Drivers in Breach of Expanded ULEZ May Initially Get Off With Warning

Drivers in Breach of Expanded ULEZ May Initially Get Off With Warning
Traffic passes a sign indicating the ultra low emission zone (ULEZ) near Hanger Lane in west London on July 22, 2023. (Justin Tallis/AFP via Getty Images)
Evgenia Filimianova

Drivers in London whose vehicles don’t comply with the ultra-low emission zone (ULEZ) standards may initially be warned rather than fined.

Transport for London (TfL) told the PA new agency that it reserves the right to first issue a warning for drivers, instead of a penalty charge notice.

“However, we would advise anyone driving a non-compliant vehicle in the zone to pay the charge to avoid the risk of being fined,” the TfL added.

With only seven days to go before ULEZ is expanded to cover all of London, drivers have been urged to check their vehicles’ compliance and use the government’s scrappage scheme.

Starting Aug. 29, drivers whose vehicles don’t meet the ULEZ standards will face a £12.50 daily charge to drive within the zone.

If the drivers fail to pay the daily charge, they will be sent a penalty charge notice (PCN). The penalty charge for all vehicles, including cars, vans, mopeds, ambulances and minibuses is £180. If paid within 14 days, the fine is reduced to £90.

The TfL has also warned that both UK and non-UK registered vehicles can get PCNs. The services reminded drivers that the charging hours are from midnight to midnight, which means Londoners may be getting separate PCNs for each charging day that they have driven within the ULEZ.

To help drivers with the upcoming costs, the mayor of London has introduced a £110m scrappage scheme.

Those eligible can apply for a grant of up to £2,000 to scrap their non-compliant car. Small businesses and sole traders will be able to receive up to £21,000 in grants to scrap up to three vans. The TfL said up to £27,000 in grants is available for charities to crap up to three minibuses.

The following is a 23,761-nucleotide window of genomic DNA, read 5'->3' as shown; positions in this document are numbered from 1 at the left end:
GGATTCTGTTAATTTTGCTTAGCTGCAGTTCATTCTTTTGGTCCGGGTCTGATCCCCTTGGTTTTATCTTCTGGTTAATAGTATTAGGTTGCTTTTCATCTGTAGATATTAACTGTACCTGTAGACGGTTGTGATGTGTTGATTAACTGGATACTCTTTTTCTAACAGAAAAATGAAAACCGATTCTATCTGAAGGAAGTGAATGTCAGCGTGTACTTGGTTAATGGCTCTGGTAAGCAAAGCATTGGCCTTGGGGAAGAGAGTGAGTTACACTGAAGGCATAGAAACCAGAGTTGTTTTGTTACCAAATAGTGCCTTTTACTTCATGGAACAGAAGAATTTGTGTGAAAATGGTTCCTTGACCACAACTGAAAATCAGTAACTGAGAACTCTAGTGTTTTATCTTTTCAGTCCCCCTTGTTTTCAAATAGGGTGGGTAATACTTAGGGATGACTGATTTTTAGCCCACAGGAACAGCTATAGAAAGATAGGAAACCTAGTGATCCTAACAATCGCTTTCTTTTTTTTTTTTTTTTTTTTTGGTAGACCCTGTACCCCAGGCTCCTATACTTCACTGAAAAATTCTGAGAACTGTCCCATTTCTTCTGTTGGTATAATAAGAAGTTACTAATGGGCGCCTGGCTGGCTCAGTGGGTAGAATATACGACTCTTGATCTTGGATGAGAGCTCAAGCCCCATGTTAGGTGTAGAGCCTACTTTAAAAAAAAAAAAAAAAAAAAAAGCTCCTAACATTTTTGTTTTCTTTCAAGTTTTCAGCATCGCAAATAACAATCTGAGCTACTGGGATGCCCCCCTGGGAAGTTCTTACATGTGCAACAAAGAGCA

According to the mayor’s office, the TfL “turning around application in a matter of days,” as time is running out for London drivers.

Outer London

ULEZ penalty charges will be a hefty addition to the expenses of London households and businesses, faced with the cost-of-living crisis and high inflation. While overwhelmingly backed by London mayor and member of the Labour Party, Sadiq Khan, ULEZ expansion has was recently questioned by Labour leader Keir Starmer.

“Let me tell you what I want to change: I want clean air. I don’t think anybody in this country should be breathing dirty air,” Mr. Starmer told the broadcasters, adding that he didn’t want “schemes that disproportionately impact on people in the middle of the cost-of-living crisis.”

His comments come following last month’s Uxbridge by-election, where the west London seat, heavily targeted by Labour, went to the Conservative Party.

Conservative MP Steve Tuckwell, who won the seat, called Mr. Khan a “zone one Labour politician,” who doesn’t care about outer London.”

While there is support for ULEZ zones in central London, the expansion of the scheme to cover outer London boroughs has not been well received by everyone.

Last week, the Metropolitan Police reported that as of Aug. 1, there have been 288 crimes relating to ULEZ cameras. The force reported incidents of ULEZ cameras getting stolen or obscured, as well as camera cables being damaged.
A group of activists called Blade Runners disagree with the cost of ULEZ expansion and have warned it will continue to disable and remove ULEZ cameras.

The cameras installed to enforce the ULEZ charging scheme, could also be used for other road charging schemes for London drivers, said the TfL.

Since the beginning of the ULEZ scheme in April 2019 and up to Mar. 2, the TfL has received close to £319 million in daily charge payments, the service has revealed.

All money received from the scheme is reinvested into developing London’s transport network, said the TfL.

Evgenia Filimianova is a UK-based journalist covering a wide range of national stories, with a particular interest in UK politics, parliamentary proceedings and socioeconomic issues.
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